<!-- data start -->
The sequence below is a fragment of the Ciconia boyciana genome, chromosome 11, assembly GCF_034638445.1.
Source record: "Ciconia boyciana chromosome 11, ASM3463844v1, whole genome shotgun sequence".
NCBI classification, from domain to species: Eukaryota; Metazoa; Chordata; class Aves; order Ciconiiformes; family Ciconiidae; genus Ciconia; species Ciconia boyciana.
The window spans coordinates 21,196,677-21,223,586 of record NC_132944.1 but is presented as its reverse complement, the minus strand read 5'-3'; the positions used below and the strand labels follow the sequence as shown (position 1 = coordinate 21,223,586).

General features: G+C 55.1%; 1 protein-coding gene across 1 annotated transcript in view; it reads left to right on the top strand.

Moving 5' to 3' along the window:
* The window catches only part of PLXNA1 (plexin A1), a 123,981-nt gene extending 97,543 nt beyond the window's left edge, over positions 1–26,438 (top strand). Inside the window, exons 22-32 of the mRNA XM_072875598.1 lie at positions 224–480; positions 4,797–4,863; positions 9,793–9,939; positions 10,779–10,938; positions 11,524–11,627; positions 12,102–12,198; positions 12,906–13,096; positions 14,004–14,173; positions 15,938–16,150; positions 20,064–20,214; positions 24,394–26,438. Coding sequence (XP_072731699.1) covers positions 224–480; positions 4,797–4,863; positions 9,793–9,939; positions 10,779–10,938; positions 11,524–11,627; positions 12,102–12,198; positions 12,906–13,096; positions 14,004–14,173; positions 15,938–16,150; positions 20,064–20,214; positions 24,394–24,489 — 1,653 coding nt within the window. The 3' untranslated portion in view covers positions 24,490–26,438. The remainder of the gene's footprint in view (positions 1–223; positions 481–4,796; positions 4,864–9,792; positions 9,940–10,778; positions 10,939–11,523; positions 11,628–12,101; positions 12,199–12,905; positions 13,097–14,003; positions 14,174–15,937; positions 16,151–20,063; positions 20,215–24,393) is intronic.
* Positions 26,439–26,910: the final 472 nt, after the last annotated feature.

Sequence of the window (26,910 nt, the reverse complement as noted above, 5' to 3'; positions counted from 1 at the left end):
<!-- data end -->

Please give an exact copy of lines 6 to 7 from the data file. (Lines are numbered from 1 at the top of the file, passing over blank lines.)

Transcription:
Moving 5' to 3' along the window:
* The window catches only part of PLXNA1 (plexin A1), a 123,981-nt gene extending 97,543 nt beyond the window's left edge, over positions 1–26,438 (top strand). Inside the window, exons 22-32 of the mRNA XM_072875598.1 lie at positions 224–480; positions 4,797–4,863; positions 9,793–9,939; positions 10,779–10,938; positions 11,524–11,627; positions 12,102–12,198; positions 12,906–13,096; positions 14,004–14,173; positions 15,938–16,150; positions 20,064–20,214; positions 24,394–26,438. Coding sequence (XP_072731699.1) covers positions 224–480; positions 4,797–4,863; positions 9,793–9,939; positions 10,779–10,938; positions 11,524–11,627; positions 12,102–12,198; positions 12,906–13,096; positions 14,004–14,173; positions 15,938–16,150; positions 20,064–20,214; positions 24,394–24,489 — 1,653 coding nt within the window. The 3' untranslated portion in view covers positions 24,490–26,438. The remainder of the gene's footprint in view (positions 1–223; positions 481–4,796; positions 4,864–9,792; positions 9,940–10,778; positions 10,939–11,523; positions 11,628–12,101; positions 12,199–12,905; positions 13,097–14,003; positions 14,174–15,937; positions 16,151–20,063; positions 20,215–24,393) is intronic.